gift for gift tax purposes was $40,000 ($50,000 minus the $10,000
annual exclusion). She paid a gift tax of $9,000. Your basis, $26,750,
is figured as follows:
|Fair market value
|Minus: Adjusted basis
|Net increase in value
|Gift tax paid
|Multiplied by ($30,000 × $40,000)
|Gift tax due to net increase in value
|Adjusted basis of property to your mother
|Your basis in the property
Your basis in property you inherit from a decedent is generally one
of the following.
- The FMV of the property at the date of the individual's
- The FMV on the alternate valuation date, if the personal
representative for the estate chooses to use alternate valuation. For
information on the alternate valuation date, see the instructions for
- The value under the special-use valuation method for real
property used in farming or other closely held business, if chosen for
estate tax purposes. This method is discussed later.
- The decedent's adjusted basis in land to the extent of the
value that is excluded from the decedent's taxable estate as a
qualified conservation easement. For information on a qualified
conservation easement see the instructions to Form 706.
If a federal estate tax return does not have to be filed, your
basis in the inherited property is its appraised value at the date of
death for state inheritance or transmission taxes.
The above rule does not apply to appreciated property you receive
from a decedent if you or your spouse originally gave the property to
the decedent within 1 year before the decedent's death. Your basis in
this property is the same as the decedent's adjusted basis in the
property immediately before his or her death, rather than its FMV.
Appreciated property is any property whose FMV on the day it was given
to the decedent is more than its adjusted basis.
In community property states (Arizona, California, Idaho,
Louisiana, Nevada, New Mexico, Texas, Washington, and Wisconsin),
husband and wife are each usually considered to own half the community
property. When either spouse dies, the total value of the community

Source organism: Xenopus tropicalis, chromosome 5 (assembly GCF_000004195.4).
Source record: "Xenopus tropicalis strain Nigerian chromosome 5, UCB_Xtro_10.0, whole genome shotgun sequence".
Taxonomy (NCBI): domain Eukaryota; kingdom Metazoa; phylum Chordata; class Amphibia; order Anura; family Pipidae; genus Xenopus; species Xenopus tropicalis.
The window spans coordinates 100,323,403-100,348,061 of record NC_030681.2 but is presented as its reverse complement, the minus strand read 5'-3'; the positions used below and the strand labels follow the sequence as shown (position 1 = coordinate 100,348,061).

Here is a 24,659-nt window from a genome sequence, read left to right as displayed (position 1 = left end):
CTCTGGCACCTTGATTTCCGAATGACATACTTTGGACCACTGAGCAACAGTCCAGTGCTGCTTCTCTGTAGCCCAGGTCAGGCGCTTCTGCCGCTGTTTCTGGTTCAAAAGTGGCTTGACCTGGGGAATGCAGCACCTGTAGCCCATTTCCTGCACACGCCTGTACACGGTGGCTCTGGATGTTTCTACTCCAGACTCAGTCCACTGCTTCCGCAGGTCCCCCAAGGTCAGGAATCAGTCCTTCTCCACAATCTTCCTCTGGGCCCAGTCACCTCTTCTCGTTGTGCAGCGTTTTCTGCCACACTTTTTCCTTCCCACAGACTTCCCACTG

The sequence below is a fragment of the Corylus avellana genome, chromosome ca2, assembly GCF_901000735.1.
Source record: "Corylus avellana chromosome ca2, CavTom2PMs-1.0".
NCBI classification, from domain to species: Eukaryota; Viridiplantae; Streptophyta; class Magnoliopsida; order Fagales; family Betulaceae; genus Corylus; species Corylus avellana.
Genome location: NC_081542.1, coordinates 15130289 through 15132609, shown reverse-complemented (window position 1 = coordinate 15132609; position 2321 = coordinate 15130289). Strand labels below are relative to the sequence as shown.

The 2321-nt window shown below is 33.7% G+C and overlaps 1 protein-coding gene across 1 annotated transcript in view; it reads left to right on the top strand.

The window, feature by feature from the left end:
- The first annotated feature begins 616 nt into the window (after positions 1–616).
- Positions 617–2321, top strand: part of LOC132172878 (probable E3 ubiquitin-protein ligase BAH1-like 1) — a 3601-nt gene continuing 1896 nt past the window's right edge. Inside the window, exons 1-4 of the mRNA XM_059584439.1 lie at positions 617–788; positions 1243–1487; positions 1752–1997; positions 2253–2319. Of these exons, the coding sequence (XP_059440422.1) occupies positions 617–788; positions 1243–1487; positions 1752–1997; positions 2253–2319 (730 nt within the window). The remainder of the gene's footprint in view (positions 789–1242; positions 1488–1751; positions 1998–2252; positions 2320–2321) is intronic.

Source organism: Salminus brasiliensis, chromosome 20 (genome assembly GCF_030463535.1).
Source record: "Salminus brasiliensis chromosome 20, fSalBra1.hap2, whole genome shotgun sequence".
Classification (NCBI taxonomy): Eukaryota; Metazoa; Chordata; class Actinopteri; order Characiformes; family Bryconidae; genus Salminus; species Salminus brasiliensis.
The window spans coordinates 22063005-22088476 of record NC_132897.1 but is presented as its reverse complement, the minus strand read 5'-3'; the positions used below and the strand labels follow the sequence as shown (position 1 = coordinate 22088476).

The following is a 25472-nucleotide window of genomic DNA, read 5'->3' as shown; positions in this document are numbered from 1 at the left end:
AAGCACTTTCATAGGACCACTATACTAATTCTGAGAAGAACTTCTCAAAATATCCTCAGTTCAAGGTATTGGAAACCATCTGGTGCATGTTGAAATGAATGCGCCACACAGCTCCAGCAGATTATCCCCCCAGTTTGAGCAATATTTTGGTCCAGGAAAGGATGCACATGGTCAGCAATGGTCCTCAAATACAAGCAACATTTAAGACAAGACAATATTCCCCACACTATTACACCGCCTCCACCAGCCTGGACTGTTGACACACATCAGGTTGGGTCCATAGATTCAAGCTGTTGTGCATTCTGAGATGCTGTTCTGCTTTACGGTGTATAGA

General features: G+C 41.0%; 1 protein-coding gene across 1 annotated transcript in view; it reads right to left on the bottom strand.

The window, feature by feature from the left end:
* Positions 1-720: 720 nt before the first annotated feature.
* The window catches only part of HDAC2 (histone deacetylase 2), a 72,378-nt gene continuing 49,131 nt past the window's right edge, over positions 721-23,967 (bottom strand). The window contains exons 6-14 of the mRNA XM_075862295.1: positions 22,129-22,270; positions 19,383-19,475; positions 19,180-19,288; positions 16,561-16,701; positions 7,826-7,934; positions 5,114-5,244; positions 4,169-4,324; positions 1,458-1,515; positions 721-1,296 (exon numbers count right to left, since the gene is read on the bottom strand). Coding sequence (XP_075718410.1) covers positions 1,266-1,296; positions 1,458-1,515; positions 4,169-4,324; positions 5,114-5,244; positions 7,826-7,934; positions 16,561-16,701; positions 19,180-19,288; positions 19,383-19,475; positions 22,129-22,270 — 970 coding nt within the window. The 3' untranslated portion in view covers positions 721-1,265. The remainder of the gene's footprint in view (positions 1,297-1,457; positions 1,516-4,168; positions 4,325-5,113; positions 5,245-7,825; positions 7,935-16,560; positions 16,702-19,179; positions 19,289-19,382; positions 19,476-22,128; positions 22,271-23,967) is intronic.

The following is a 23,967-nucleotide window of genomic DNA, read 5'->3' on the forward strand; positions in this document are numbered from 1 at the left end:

property, even the part belonging to the surviving spouse, generally
becomes the basis of the entire property. For this rule to apply, at
least half the value of the community property interest must be
includable in the decedent's gross estate, whether or not the estate
must file a return.
For example, you and your spouse owned community property that had
a basis of $80,000. When your spouse died, half the FMV of the
community interest was includible in your spouse's estate. The FMV of
the community interest was $100,000. The basis of your half of the
property after the death of your spouse is $50,000 (half of the
$100,000 FMV). The basis of the other half to your spouse's heirs is
For more information on community property, see Publication 555,
Property Held by Surviving Tenant
The following example explains the rule for the basis of property
held by a surviving tenant in a joint tenancy or tenancy by the
John and Jim owned, as joint tenants with right of survivorship,
business property that they purchased for $30,000. John furnished
two-thirds of the purchase price and Jim furnished one-third.
Depreciation deductions allowed before John's death were $12,000.
Under local law, each had a half interest in the income from the
property. At the date of John's death, the property had an FMV of
$60,000, two-thirds of which is includable in John's estate. Jim
figures his basis in the property at the date of John's death as
|Interest Jim bought with his own funds-- 1/3 of $30,000 cost
|Interest Jim received on John's death-- 2/3 of $60,000 FMV
|Minus: 1/2 of $12,000 depreciation
before John's death
|Jim's basis at the date of John's death
If Jim had not contributed any part of the purchase price, his
basis at the date of John's death would be $54,000. This is figured by
subtracting from the $60,000 FMV, the $6,000 depreciation allocated to
Jim's half interest before the date of death.
If, under local law, Jim had no interest in the income from the
property and if he contributed no part of the purchase price, his
basis at John's death would be $60,000. This $60,000 is the FMV of the
Qualified Joint Interest
Include one-half of the value of a qualified joint interest in the
decedent's gross estate. It does not matter how much each spouse
contributed to the purchase price. Also, it does not matter which
spouse dies first.
A qualified joint interest is any interest in property held by
husband and wife as either of the following.
- Tenants by the entirety.
- Joint tenants with right of survivorship, if husband and
wife are the only joint tenants.
As the surviving spouse, your basis in property that you owned with
your spouse as a qualified joint interest is the cost of your half of
the property with some adjustments. Decrease the cost by any
deductions allowed to you for depreciation and for depletion. Increase
the reduced cost by your basis in the half you inherited.